In this episode, Joe and Kyle sit down to have a conversation about the 39th Annual Telluride Mushroom Festival, Healing the Mind, Healing the Planet. Joe attended the conference and heard from many amazing speakers.
3 Key Points:
- Joe attended The 39th Annual Telluride Mushroom Festival last weekend, a festival and conference that celebrates all things fungal and brings together a cohort of enthusiasts, experts, and scientists.
- There was a lot of talk on the topic of microdosing. Opinions ranged from the feeling that there isn’t enough valid data to prove that microdosing is effective, to some testimony on how microdosing has helped relieve cluster headaches or help with traumatic brain injuries.
- There was some exciting news on innovative ways that mushrooms can be used medically to help fight disease or agriculturally to fight insects without using pesticides.
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- The Telluride Mushroom Festival took place August 14th – 18th
- This festival is is a placeholder Psychedelic conference
- In the mycology world, the psychedelic topic isn’t typically included in events
Attendees and Talks
- Brick Bunyard, who runs psychedelic magazine
- Tradd Cotter of Mushroom Mountain, an excitable mycologist
- Larry Evans of Blue Portal
- Teresa Egbert of Herbal Visionz, a Psychedelic enthusiast
- Peter Hendrix and Sara Lappan spoke on a study for using psychedelics to curb cocaine use
- David Nichols, chemist, was pretty optimistic about where the psychedelic movement is heading
- He gave a super scientific talk around receptor sites and LSD
Music and Psychedelics
- Joe says that there is a long history of music and psychedelics
- Kyle mentions a podcast he listened to about someone bringing in their own music for a Ketamine therapy session
- There was someone at the conference that said psychedelic therapists should have psychedelic experiences and should be open about it
- It was an interesting conversation at the conference
- Joe says, “you don’t need PTSD to treat someone with PTSD, it’s not the most important factor. The most important factor is safety.”
- Joe mentions a conference coming up in the fall in New Orleans that is a Scientist only conference
- If a scientist has published serious, quantitative data they are invited
- It’ll be the first gathering of its kind where there is finally enough data
- David Nichols shared his opinion on microdosing, that there isn’t real data on it and that importance should be put toward medical uses
- Folks in the audience were making claims about microdosing for migraines and traumatic brain injuries, etc
- Are people taking sub-perceptual doses or a threshold dose?
- Joe says a macro dose is a dose you can see (maybe the size of an ant), micro dose is something you need a microscope to see
- The majority of people microdosing aren’t educating themselves on dose size
Interesting Moments from the Conference
- Joe was surprised was how charismatic Tradd Cotter was
- Tradd has plans to do mushroom retreats in Jamaica
- The most exciting news is a new method of pulling out the antibiotic resistant ‘stuff’ in a person, culturing it out and introducing it to sterilized/colonized grain bag and then reintroducing it to the person so they aren’t antibiotic resistant anymore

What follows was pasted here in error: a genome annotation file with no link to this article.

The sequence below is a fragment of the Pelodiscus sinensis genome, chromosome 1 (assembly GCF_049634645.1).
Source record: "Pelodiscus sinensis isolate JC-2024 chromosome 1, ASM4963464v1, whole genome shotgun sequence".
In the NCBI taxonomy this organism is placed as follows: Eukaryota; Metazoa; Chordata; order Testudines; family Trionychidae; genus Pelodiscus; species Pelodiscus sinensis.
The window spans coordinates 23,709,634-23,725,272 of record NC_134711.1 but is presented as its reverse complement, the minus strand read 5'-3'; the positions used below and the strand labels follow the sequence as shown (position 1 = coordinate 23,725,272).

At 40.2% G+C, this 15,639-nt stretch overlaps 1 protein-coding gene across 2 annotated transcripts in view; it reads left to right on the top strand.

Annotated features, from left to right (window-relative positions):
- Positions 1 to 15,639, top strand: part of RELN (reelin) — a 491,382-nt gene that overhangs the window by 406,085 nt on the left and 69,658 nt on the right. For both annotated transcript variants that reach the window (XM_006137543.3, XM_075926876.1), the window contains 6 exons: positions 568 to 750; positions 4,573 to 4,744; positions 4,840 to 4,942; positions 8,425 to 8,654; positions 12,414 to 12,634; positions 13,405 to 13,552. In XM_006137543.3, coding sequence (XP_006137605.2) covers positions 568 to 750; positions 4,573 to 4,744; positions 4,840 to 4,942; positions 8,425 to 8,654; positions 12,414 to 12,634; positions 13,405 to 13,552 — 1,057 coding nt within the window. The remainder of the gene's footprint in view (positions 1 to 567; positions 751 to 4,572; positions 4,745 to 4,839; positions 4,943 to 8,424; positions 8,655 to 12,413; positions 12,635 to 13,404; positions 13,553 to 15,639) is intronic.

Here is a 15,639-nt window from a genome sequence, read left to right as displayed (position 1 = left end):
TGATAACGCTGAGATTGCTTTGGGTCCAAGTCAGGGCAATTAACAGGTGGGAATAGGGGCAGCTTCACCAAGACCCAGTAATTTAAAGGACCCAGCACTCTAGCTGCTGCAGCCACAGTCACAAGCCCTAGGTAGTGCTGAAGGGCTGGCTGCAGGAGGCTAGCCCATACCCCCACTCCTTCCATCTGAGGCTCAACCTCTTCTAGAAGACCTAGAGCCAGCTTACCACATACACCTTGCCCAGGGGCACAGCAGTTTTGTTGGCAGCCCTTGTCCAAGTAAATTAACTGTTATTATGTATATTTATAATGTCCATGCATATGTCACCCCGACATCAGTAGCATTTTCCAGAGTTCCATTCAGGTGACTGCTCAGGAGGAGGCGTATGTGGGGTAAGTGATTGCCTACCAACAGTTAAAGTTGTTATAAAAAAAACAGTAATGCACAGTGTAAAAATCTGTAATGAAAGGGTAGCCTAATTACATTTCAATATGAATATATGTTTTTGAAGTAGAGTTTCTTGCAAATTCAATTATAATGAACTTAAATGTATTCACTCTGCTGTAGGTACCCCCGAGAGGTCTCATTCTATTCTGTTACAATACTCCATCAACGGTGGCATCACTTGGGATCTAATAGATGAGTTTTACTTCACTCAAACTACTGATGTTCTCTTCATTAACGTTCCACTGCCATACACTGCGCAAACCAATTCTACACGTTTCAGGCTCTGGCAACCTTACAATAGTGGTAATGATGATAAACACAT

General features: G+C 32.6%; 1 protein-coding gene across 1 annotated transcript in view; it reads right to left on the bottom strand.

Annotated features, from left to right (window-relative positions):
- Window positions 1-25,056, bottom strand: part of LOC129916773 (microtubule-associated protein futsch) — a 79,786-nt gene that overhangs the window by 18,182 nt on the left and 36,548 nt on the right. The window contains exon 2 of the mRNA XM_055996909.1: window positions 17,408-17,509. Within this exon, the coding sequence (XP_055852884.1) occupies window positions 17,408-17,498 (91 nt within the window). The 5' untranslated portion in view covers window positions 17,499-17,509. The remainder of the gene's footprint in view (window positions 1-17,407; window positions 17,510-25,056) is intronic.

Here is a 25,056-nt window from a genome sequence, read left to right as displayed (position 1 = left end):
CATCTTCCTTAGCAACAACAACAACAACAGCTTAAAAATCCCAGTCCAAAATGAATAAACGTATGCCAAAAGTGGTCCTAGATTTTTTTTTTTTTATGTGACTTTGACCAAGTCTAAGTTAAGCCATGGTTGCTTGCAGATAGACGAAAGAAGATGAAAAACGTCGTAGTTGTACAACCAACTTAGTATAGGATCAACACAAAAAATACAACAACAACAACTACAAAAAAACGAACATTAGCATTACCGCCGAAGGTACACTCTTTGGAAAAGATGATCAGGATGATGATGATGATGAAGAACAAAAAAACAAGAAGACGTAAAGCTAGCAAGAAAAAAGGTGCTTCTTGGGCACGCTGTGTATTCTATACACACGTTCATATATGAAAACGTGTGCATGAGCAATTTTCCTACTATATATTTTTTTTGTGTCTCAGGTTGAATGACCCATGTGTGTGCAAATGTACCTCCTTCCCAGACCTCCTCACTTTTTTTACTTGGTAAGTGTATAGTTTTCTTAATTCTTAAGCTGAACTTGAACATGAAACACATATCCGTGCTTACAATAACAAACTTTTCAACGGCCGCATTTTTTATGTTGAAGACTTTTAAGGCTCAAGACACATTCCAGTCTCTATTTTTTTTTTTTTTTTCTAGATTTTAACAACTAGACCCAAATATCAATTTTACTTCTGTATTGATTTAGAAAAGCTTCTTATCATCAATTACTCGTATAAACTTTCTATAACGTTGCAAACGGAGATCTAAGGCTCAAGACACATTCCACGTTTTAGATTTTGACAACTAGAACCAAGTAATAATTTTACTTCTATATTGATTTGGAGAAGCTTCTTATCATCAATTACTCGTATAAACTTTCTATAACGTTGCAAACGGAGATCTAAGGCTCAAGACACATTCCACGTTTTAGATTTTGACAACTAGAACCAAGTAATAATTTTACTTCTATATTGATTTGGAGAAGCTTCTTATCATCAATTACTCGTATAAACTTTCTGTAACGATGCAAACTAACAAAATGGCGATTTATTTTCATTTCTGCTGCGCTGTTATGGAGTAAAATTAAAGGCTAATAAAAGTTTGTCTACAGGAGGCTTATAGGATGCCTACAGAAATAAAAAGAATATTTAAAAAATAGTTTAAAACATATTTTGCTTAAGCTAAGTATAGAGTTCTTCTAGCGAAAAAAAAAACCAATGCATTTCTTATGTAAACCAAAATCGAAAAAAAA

- This would be a mushroom bi-product that fights disease in humans in less than 24 hours
- This same model could be used in cancer treatments or even agricultural applications, using mushrooms to fight disease or bugs that kill plants, etc
- There were mushroom foraging walks and mushroom identification tables at the festival
- Vendors included mushroom kombucha, mushroom jerky, festival clothing, etc
- There was a guy from outside of Arizona who casts real psilocybin mushrooms and makes detailed metal jewelry out of them
- The town is small and surrounded by super tall mountains, and the festival is dispersed around the town
- It’s a small festival and a great way to make connections
- “This is where you quit your job and dedicate your life to mushrooms” – Tradd Cotter
- Mushroom farming is one of the few businesses you can start with under $5,000
Kyle’s interest in exploring non-ordinary states of consciousness began when he was 16-years-old when he suffered a traumatic snowboarding accident. Waking up after having a near-death experience changed Kyle’s life. Since then, Kyle has earned his B.A. in Transpersonal Psychology, where he studied the healing potential of non-ordinary states of consciousness by exploring shamanism, plant medicine, Holotropic Breathwork, and the roots/benefits of psychedelic psychotherapy. Kyle has co-taught two college-level courses. One of the courses Kyle created as a capstone project, “Stanislav Grof’s Psychology of Extraordinary Experiences,” and the other one which he co-created, “The History of Psychedelics.”
Kyle completed his M.S. in clinical mental health counseling with an emphasis in somatic psychology. Kyle’s clinical background in mental health consists of working with at-risk teenagers in crisis and with individuals experiencing an early-episode of psychosis. Kyle also facilitates Transpersonal Breathwork workshops.
Joe studied philosophy in New Hampshire, where he earned his B.A.. After stumbling upon the work of Stanislav Grof during his undergraduate years, Joe began participating in Holotropic Breathwork workshops in Vermont in 2003. Joe helped facilitate Holotropic and Transpersonal Breathwork workshops while he spent his time in New England. He is now working in the software industry as well as hosting a few podcasts. Joe now coordinates Dreamshadow Transpersonal Breathwork workshops, in Breckenridge, Colorado.